Mobile phones, increasingly important in our lives, now serve to detect anemia of hemoglobin levels with a simple fingernail. This is done thanks to a new application, according to a study published by Nature.
The new instrument, which is still under test and developed at the Emory University in Atlanta, can replace the in situ "traditional blood tests that are currently needed to diagnose and monitor patients with anemia.
To overcome these obstacles, Project Chief Expert Wilbur Lam and colleagues developed an algorithm that calculates the concentration of hemoglobin in the blood by analyzing the color and technical data of the nails shot in the photos.
Users who underline will be able to download to their phones or any other device the application that activates the algorithm. Scientists from the Emory University tested this tool for hundreds of people and found that he evaluated hemoglobin concentrations with a high degree of accuracy comparable to current methods of detecting anemia.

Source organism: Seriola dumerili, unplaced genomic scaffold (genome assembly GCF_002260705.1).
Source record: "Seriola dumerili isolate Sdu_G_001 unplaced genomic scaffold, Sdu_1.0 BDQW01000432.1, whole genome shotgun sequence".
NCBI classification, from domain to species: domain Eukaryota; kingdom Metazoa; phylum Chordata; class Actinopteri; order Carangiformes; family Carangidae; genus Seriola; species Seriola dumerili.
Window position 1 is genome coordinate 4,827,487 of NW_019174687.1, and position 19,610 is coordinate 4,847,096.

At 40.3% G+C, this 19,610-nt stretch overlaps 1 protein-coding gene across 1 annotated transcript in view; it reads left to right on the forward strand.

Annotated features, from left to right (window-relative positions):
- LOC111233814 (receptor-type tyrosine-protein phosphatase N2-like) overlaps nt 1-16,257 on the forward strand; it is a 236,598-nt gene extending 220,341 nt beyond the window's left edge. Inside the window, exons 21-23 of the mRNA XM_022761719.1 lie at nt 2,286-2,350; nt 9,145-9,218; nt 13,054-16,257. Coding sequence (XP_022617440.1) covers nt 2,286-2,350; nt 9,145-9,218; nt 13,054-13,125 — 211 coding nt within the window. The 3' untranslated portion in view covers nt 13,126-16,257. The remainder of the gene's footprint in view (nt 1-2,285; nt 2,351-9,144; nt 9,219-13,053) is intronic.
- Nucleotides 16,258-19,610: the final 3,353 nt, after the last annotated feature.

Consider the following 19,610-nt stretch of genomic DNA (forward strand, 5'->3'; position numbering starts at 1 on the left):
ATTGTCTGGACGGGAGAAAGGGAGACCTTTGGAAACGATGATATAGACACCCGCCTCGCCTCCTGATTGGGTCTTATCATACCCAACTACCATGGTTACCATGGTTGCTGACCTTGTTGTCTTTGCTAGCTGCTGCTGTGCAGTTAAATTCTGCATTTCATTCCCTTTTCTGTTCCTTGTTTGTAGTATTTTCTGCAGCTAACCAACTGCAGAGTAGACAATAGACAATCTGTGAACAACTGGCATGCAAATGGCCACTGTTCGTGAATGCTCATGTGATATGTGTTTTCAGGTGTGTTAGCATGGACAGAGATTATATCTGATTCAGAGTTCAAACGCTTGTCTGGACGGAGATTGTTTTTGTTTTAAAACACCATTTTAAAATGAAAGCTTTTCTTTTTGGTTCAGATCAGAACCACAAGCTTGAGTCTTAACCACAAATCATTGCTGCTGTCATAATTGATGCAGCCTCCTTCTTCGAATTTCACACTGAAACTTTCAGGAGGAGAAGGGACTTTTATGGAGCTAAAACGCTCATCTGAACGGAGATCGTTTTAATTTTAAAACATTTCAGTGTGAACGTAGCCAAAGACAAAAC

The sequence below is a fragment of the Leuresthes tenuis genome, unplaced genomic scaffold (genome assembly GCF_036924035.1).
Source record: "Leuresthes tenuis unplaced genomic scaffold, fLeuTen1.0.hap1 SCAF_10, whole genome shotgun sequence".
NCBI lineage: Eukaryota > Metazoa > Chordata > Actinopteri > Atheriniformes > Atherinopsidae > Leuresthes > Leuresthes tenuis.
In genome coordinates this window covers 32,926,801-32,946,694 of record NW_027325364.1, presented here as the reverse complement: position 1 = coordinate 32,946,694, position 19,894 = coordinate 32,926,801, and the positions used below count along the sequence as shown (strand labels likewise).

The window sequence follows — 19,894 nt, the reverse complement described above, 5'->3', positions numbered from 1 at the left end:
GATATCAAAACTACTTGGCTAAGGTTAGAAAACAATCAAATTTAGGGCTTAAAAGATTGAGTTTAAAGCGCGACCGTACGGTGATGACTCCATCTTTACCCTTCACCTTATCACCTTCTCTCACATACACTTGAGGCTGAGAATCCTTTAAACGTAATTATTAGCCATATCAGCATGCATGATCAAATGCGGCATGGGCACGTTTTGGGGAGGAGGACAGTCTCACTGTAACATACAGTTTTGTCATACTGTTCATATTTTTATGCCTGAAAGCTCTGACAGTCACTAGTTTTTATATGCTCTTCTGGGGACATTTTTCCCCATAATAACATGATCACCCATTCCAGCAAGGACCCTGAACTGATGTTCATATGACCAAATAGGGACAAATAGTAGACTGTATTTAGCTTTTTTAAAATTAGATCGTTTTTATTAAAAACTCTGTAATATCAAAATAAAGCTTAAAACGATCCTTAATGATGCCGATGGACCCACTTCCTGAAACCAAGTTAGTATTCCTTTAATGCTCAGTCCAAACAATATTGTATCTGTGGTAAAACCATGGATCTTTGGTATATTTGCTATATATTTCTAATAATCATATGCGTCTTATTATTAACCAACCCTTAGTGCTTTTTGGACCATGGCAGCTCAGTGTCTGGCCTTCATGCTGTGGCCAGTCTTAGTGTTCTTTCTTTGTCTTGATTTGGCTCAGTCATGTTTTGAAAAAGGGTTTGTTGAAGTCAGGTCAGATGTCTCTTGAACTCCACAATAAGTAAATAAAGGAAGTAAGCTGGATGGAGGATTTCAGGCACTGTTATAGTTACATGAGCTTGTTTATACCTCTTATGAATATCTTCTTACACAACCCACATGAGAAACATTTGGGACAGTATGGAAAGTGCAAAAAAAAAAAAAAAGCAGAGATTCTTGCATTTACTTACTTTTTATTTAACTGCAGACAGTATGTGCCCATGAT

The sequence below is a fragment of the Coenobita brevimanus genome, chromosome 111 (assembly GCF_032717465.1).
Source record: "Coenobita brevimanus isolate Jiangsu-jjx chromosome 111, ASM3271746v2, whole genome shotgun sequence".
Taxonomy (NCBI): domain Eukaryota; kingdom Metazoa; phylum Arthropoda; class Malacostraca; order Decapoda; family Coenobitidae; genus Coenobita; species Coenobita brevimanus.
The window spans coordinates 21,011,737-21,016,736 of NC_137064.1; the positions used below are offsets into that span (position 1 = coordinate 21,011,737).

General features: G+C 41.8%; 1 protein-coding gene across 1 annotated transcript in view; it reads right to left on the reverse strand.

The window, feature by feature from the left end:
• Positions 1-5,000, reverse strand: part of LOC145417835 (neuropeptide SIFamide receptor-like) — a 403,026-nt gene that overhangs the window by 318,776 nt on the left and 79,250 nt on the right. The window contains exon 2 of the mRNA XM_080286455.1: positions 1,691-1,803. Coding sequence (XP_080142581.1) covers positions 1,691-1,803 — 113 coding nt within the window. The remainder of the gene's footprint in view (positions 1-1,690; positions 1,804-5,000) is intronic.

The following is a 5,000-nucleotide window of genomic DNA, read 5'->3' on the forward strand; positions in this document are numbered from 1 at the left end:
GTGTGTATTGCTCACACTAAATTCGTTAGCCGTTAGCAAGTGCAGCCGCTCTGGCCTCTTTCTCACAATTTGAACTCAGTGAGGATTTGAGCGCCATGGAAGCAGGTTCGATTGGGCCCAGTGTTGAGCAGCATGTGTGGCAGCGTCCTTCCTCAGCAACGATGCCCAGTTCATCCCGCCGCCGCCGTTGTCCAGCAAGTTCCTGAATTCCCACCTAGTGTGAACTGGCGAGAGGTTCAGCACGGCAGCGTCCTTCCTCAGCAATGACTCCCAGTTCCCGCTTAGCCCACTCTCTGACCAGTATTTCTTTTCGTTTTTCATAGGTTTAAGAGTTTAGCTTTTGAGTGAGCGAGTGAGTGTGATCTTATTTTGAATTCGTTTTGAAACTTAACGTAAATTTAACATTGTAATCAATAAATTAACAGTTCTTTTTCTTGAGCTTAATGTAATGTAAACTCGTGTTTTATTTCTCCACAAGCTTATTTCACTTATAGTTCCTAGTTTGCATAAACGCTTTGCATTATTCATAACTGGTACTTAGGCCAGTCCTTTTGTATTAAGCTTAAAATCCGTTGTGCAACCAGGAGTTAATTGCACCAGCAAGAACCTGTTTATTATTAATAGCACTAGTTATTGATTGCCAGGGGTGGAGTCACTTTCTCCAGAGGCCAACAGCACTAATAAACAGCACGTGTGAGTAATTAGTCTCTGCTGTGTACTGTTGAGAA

This tool would make it easier to diagnose anemia in regions lacking specialized equipment and trained personnel, allowing those affected to control hemoglobin levels in remote devices in less than a minute.
For the time being, it is necessary to perform more clinical tests to confirm their accuracy in larger population samples in order to replace traditional blood tests.